And there is, says Hawkins, "a very specific sort of cruelty you exact on people who are very close ... You can exploit every weakness, and put your fingers right on that point you know is going to hurt the most."

Read the news, says Hawkins and there's always a previously happy couple unravelling in public.

"The interesting thing is unpicking that. What on earth could have happened to them that they end up with things going quite as wrong as they do?

"There's nothing nastier than a romantic relationship gone bad. Those are the relationships in which we do the most terrible things to each other, and say the most hurtful things."

If Hawkins is drawing on personal experience, she's not saying.

"I know people, I've read things, and you hear little stories along the way. And I have got a very overactive imagination!"

What she will own up to - completely and utterly - is the voyeurism pivotal to her novel's plot.

"It's that thing I've always loved doing - looking in people's houses. It's incredibly evocative. I think how you feel when you look into a lit window and see someone at home is so coloured by how you are in yourself at the time.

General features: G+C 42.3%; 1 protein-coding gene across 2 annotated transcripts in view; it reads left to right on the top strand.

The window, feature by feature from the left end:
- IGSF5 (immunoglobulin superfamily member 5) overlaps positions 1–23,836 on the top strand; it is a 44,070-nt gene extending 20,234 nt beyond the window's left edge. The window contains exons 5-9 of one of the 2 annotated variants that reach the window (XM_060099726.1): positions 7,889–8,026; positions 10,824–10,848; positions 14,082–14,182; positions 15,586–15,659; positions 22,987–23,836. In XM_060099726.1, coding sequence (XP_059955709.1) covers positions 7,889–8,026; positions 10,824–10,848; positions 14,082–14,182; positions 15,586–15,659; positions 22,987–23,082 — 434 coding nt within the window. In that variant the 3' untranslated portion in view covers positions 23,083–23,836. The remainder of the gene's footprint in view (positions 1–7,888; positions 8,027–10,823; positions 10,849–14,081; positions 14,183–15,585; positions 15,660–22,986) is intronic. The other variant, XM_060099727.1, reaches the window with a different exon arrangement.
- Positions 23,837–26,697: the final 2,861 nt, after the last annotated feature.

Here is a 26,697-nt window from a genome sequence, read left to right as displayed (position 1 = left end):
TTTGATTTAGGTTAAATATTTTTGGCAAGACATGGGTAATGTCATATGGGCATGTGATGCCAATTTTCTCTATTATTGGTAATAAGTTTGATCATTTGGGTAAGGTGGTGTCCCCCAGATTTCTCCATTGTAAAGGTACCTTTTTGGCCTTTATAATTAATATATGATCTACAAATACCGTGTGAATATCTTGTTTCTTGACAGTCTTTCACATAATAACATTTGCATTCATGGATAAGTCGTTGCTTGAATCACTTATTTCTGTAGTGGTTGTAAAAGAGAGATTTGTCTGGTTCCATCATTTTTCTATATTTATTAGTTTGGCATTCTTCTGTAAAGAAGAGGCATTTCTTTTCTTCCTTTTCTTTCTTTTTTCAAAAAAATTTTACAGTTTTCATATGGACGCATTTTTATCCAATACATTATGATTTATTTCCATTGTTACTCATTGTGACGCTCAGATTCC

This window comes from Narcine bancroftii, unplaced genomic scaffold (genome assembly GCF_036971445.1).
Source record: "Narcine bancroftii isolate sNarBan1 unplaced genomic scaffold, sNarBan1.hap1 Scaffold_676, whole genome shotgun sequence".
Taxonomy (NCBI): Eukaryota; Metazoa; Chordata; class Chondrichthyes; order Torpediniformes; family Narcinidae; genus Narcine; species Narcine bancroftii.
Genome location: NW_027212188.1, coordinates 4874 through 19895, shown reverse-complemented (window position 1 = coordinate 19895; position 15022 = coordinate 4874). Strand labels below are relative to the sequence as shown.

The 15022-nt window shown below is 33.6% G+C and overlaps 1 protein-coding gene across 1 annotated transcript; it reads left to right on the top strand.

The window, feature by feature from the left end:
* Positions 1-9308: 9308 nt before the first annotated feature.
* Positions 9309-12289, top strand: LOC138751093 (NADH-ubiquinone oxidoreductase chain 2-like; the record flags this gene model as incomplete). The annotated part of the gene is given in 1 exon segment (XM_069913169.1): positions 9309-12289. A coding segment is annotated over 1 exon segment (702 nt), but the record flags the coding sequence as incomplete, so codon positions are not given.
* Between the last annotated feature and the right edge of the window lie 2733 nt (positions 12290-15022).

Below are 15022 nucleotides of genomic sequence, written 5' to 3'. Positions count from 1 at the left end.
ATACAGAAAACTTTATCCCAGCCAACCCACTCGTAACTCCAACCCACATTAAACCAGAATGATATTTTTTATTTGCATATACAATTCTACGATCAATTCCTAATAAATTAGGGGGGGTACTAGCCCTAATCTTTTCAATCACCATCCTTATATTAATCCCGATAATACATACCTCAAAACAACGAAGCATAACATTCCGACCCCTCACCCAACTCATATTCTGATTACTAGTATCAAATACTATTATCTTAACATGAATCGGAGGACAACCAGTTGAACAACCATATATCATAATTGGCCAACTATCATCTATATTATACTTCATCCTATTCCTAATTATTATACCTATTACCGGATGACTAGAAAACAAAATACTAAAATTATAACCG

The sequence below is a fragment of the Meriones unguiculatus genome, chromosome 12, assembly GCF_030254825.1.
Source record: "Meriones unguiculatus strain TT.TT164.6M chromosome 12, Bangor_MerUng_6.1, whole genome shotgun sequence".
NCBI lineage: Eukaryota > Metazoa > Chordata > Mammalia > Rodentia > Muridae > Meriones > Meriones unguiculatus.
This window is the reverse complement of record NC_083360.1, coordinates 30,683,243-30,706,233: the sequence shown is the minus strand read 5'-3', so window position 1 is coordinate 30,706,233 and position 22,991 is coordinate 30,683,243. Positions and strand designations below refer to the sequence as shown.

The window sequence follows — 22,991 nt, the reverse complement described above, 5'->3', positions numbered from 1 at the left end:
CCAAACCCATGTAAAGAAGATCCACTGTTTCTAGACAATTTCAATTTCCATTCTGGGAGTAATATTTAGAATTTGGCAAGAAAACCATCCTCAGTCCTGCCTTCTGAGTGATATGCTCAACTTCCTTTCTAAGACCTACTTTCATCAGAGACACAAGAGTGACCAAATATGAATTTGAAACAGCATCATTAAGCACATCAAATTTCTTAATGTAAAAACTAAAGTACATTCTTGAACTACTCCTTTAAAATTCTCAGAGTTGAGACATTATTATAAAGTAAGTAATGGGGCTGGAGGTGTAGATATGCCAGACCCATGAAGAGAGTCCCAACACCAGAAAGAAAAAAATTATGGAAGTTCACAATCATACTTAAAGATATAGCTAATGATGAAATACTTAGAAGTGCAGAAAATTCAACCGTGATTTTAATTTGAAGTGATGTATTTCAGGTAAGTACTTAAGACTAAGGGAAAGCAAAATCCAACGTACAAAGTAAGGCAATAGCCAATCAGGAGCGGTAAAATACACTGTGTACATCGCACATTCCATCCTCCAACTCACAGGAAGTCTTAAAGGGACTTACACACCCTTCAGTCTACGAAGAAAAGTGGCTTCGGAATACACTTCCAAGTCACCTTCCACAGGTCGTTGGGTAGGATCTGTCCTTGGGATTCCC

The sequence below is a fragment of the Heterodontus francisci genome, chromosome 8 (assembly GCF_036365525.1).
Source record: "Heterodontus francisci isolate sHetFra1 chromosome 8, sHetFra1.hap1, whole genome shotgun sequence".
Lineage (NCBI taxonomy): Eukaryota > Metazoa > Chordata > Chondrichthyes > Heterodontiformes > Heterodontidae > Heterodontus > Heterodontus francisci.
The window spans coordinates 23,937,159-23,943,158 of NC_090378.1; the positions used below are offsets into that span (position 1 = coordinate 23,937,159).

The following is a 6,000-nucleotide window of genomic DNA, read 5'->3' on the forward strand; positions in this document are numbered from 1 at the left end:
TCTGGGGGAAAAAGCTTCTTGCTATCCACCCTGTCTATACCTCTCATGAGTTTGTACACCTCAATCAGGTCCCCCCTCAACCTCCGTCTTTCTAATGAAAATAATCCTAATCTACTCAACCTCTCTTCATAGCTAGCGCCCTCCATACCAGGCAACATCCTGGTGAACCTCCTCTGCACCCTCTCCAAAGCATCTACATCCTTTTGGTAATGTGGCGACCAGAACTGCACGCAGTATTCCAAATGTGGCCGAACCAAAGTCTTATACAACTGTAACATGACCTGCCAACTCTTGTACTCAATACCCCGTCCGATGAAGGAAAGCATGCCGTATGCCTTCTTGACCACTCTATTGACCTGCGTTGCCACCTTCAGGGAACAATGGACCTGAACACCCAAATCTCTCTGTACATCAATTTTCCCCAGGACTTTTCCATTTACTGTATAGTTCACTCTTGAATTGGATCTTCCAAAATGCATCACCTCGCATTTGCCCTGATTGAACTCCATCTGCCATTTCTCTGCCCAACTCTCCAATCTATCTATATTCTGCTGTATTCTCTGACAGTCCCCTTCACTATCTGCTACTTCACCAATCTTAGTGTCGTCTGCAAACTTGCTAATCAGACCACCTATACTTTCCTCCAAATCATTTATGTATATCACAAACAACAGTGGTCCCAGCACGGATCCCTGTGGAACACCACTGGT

"It can make you happy, and make you feel comforted because you're heading to the same place. Or if you're lonely, and you know you're going home to a cold house, and you know nobody else is there - it can be an incredibly poignant and painful thing to do."

"I'm constantly looking at people's houses thinking 'what would I be like if I lived there? How great would my life be if I lived in that house? I'd be so happy'."

She is, in fact, happy right now. She's about to move out of the home she's been sharing with a "very ex" ex, because now she can afford to buy a "very nice" flat. She has travelled the world on the success of the book (currently being turned into a movie in the United States, starring Emily Blunt) and her newest novel - about two sisters and unreliable memory - is underway.

Hawkins was freelancing as a financial journalist with four average "women's fiction" (she won't use the term "chick lit") books behind her, when the idea for The Girl On The Train began idling in the back of her brain.

She never knew where to take it - though, she insists, she was always clear what she would call it. Yes, she admits, the public is probably tiring of books with "girl" in the title (she, personally, is tired of books with pictures of moths in jars on the cover), but: "I talk about women as girls all the time, I refer to my friends as girls, I refer to myself that way sometimes. So it's a lazy thing. Now, I think probably, it's also a huge marketing thing.

"I don't know. You wouldn't use 'boy' in a title, unless you were talking about a child. It is a strange one ... "

People remark on it, "a lot" she says, bristling slightly. "I don't recall anyone complaining about Stieg Larsson - the girl with the dragon tattoo is not a child either."